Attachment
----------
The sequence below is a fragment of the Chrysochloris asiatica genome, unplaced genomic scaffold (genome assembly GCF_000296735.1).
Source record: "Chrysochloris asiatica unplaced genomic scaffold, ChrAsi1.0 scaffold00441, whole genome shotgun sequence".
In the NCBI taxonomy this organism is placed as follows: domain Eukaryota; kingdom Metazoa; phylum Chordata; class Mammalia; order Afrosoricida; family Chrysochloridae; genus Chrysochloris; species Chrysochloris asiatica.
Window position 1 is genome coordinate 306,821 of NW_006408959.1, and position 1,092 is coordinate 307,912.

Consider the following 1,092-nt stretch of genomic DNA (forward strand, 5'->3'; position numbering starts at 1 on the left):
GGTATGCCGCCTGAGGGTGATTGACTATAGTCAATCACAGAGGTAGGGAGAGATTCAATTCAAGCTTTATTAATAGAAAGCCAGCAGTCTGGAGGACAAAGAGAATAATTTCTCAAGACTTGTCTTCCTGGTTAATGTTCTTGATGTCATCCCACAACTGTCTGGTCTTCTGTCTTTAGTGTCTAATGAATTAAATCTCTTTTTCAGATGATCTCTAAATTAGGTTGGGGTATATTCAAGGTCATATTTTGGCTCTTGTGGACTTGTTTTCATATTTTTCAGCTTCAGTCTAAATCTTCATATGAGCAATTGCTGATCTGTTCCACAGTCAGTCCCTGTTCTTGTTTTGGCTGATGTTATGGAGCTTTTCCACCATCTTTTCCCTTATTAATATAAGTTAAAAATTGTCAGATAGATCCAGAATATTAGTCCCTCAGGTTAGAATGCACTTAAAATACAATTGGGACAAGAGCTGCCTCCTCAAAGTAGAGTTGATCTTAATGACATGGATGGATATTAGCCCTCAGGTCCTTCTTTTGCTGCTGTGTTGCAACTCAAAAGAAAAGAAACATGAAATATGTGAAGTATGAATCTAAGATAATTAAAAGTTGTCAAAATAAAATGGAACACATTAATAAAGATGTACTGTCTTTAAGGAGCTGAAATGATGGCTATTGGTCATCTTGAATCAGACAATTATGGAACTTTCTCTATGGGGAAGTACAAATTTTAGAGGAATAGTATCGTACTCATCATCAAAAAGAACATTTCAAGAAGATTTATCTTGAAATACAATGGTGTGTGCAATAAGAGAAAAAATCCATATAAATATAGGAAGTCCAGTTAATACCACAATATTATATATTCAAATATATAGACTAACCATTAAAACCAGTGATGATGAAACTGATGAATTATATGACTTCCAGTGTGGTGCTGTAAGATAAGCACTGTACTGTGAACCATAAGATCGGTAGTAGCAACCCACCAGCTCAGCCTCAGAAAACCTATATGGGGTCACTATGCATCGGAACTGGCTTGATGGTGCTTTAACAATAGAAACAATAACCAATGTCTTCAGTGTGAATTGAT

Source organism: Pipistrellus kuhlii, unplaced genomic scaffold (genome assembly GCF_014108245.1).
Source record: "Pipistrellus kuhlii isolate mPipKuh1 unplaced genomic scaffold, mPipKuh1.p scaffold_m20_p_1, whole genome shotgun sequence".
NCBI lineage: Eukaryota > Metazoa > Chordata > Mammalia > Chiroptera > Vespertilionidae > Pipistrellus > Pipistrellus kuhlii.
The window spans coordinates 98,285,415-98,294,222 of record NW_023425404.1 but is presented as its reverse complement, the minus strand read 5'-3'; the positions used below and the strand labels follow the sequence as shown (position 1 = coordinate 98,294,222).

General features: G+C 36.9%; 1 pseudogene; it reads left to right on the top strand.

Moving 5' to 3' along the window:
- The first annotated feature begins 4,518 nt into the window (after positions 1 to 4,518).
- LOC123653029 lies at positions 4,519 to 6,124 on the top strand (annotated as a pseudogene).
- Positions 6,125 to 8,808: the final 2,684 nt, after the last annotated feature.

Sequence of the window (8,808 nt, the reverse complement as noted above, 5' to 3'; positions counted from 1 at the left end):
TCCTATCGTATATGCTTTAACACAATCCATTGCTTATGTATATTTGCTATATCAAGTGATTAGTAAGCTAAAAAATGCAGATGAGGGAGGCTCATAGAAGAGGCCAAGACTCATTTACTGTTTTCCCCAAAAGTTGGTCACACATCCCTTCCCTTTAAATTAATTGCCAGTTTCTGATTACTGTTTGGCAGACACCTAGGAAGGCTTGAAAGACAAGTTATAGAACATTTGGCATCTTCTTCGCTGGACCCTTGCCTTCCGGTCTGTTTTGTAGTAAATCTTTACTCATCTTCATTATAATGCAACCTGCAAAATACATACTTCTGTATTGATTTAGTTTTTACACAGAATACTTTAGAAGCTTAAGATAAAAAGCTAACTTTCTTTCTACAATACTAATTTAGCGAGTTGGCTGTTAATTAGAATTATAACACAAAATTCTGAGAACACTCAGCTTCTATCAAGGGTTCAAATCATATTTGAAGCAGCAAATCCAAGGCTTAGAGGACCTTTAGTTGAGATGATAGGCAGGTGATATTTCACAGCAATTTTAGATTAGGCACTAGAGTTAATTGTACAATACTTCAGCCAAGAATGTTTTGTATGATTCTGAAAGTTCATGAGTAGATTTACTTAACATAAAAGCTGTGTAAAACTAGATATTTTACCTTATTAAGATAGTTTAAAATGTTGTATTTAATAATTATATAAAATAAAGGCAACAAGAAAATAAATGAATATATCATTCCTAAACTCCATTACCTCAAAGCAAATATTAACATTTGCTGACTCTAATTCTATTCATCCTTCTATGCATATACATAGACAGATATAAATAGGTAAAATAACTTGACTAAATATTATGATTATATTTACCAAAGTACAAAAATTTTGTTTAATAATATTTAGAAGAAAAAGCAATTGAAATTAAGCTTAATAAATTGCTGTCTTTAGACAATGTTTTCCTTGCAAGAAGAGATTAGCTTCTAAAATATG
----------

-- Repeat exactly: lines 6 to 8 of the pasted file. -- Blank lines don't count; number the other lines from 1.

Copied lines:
GGTATGCCGCCTGAGGGTGATTGACTATAGTCAATCACAGAGGTAGGGAGAGATTCAATTCAAGCTTTATTAATAGAAAGCCAGCAGTCTGGAGGACAAAGAGAATAATTTCTCAAGACTTGTCTTCCTGGTTAATGTTCTTGATGTCATCCCACAACTGTCTGGTCTTCTGTCTTTAGTGTCTAATGAATTAAATCTCTTTTTCAGATGATCTCTAAATTAGGTTGGGGTATATTCAAGGTCATATTTTGGCTCTTGTGGACTTGTTTTCATATTTTTCAGCTTCAGTCTAAATCTTCATATGAGCAATTGCTGATCTGTTCCACAGTCAGTCCCTGTTCTTGTTTTGGCTGATGTTATGGAGCTTTTCCACCATCTTTTCCCTTATTAATATAAGTTAAAAATTGTCAGATAGATCCAGAATATTAGTCCCTCAGGTTAGAATGCACTTAAAATACAATTGGGACAAGAGCTGCCTCCTCAAAGTAGAGTTGATCTTAATGACATGGATGGATATTAGCCCTCAGGTCCTTCTTTTGCTGCTGTGTTGCAACTCAAAAGAAAAGAAACATGAAATATGTGAAGTATGAATCTAAGATAATTAAAAGTTGTCAAAATAAAATGGAACACATTAATAAAGATGTACTGTCTTTAAGGAGCTGAAATGATGGCTATTGGTCATCTTGAATCAGACAATTATGGAACTTTCTCTATGGGGAAGTACAAATTTTAGAGGAATAGTATCGTACTCATCATCAAAAAGAACATTTCAAGAAGATTTATCTTGAAATACAATGGTGTGTGCAATAAGAGAAAAAATCCATATAAATATAGGAAGTCCAGTTAATACCACAATATTATATATTCAAATATATAGACTAACCATTAAAACCAGTGATGATGAAACTGATGAATTATATGACTTCCAGTGTGGTGCTGTAAGATAAGCACTGTACTGTGAACCATAAGATCGGTAGTAGCAACCCACCAGCTCAGCCTCAGAAAACCTATATGGGGTCACTATGCATCGGAACTGGCTTGATGGTGCTTTAACAATAGAAACAATAACCAATGTCTTCAGTGTGAATTGAT

Source organism: Pipistrellus kuhlii, unplaced genomic scaffold (genome assembly GCF_014108245.1).
Source record: "Pipistrellus kuhlii isolate mPipKuh1 unplaced genomic scaffold, mPipKuh1.p scaffold_m20_p_1, whole genome shotgun sequence".